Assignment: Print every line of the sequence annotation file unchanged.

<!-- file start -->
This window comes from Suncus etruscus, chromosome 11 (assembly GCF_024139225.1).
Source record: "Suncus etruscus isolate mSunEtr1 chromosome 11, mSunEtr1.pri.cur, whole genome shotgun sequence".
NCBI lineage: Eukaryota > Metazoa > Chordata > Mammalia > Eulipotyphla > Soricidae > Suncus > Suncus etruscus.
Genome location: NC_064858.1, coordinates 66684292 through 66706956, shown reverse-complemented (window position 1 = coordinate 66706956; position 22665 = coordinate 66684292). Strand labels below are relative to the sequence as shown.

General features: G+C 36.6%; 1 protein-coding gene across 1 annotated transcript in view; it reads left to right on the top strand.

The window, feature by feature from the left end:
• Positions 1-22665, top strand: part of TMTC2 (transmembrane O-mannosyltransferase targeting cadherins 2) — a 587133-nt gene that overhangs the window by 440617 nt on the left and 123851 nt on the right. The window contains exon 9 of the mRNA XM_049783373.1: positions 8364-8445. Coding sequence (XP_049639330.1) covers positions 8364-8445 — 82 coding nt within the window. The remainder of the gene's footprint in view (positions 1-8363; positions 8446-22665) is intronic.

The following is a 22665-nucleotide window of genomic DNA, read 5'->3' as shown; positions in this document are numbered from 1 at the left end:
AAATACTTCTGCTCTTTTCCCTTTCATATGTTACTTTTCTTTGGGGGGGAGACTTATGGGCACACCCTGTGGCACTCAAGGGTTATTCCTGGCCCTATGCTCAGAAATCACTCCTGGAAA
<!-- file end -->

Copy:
This window comes from Suncus etruscus, chromosome 11 (assembly GCF_024139225.1).
Source record: "Suncus etruscus isolate mSunEtr1 chromosome 11, mSunEtr1.pri.cur, whole genome shotgun sequence".
NCBI lineage: Eukaryota > Metazoa > Chordata > Mammalia > Eulipotyphla > Soricidae > Suncus > Suncus etruscus.
Genome location: NC_064858.1, coordinates 66684292 through 66706956, shown reverse-complemented (window position 1 = coordinate 66706956; position 22665 = coordinate 66684292). Strand labels below are relative to the sequence as shown.

General features: G+C 36.6%; 1 protein-coding gene across 1 annotated transcript in view; it reads left to right on the top strand.

The window, feature by feature from the left end:
• Positions 1-22665, top strand: part of TMTC2 (transmembrane O-mannosyltransferase targeting cadherins 2) — a 587133-nt gene that overhangs the window by 440617 nt on the left and 123851 nt on the right. The window contains exon 9 of the mRNA XM_049783373.1: positions 8364-8445. Coding sequence (XP_049639330.1) covers positions 8364-8445 — 82 coding nt within the window. The remainder of the gene's footprint in view (positions 1-8363; positions 8446-22665) is intronic.

The following is a 22665-nucleotide window of genomic DNA, read 5'->3' as shown; positions in this document are numbered from 1 at the left end:
AAATACTTCTGCTCTTTTCCCTTTCATATGTTACTTTTCTTTGGGGGGGAGACTTATGGGCACACCCTGTGGCACTCAAGGGTTATTCCTGGCCCTATGCTCAGAAATCACTCCTGGAAA